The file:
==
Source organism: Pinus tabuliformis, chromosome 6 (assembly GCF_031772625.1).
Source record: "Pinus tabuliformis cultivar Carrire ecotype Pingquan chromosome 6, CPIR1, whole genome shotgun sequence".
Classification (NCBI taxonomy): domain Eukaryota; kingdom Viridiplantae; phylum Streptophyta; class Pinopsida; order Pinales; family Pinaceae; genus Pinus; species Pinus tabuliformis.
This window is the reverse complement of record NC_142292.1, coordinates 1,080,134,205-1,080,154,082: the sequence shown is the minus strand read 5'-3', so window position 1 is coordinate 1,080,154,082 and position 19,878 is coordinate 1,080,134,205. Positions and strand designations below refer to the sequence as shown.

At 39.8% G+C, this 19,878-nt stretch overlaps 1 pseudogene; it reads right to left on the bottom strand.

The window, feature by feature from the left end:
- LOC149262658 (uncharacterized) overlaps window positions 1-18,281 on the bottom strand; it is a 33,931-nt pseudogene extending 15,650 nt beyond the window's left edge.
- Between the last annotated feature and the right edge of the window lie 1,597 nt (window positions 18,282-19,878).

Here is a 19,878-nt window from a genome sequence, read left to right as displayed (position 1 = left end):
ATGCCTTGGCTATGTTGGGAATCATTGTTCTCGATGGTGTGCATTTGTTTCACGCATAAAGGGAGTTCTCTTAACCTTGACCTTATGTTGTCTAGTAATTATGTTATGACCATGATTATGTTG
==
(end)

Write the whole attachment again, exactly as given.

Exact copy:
Source organism: Pinus tabuliformis, chromosome 6 (assembly GCF_031772625.1).
Source record: "Pinus tabuliformis cultivar Carrire ecotype Pingquan chromosome 6, CPIR1, whole genome shotgun sequence".
Classification (NCBI taxonomy): domain Eukaryota; kingdom Viridiplantae; phylum Streptophyta; class Pinopsida; order Pinales; family Pinaceae; genus Pinus; species Pinus tabuliformis.
This window is the reverse complement of record NC_142292.1, coordinates 1,080,134,205-1,080,154,082: the sequence shown is the minus strand read 5'-3', so window position 1 is coordinate 1,080,154,082 and position 19,878 is coordinate 1,080,134,205. Positions and strand designations below refer to the sequence as shown.

At 39.8% G+C, this 19,878-nt stretch overlaps 1 pseudogene; it reads right to left on the bottom strand.

The window, feature by feature from the left end:
- LOC149262658 (uncharacterized) overlaps window positions 1-18,281 on the bottom strand; it is a 33,931-nt pseudogene extending 15,650 nt beyond the window's left edge.
- Between the last annotated feature and the right edge of the window lie 1,597 nt (window positions 18,282-19,878).

Here is a 19,878-nt window from a genome sequence, read left to right as displayed (position 1 = left end):
ATGCCTTGGCTATGTTGGGAATCATTGTTCTCGATGGTGTGCATTTGTTTCACGCATAAAGGGAGTTCTCTTAACCTTGACCTTATGTTGTCTAGTAATTATGTTATGACCATGATTATGTTG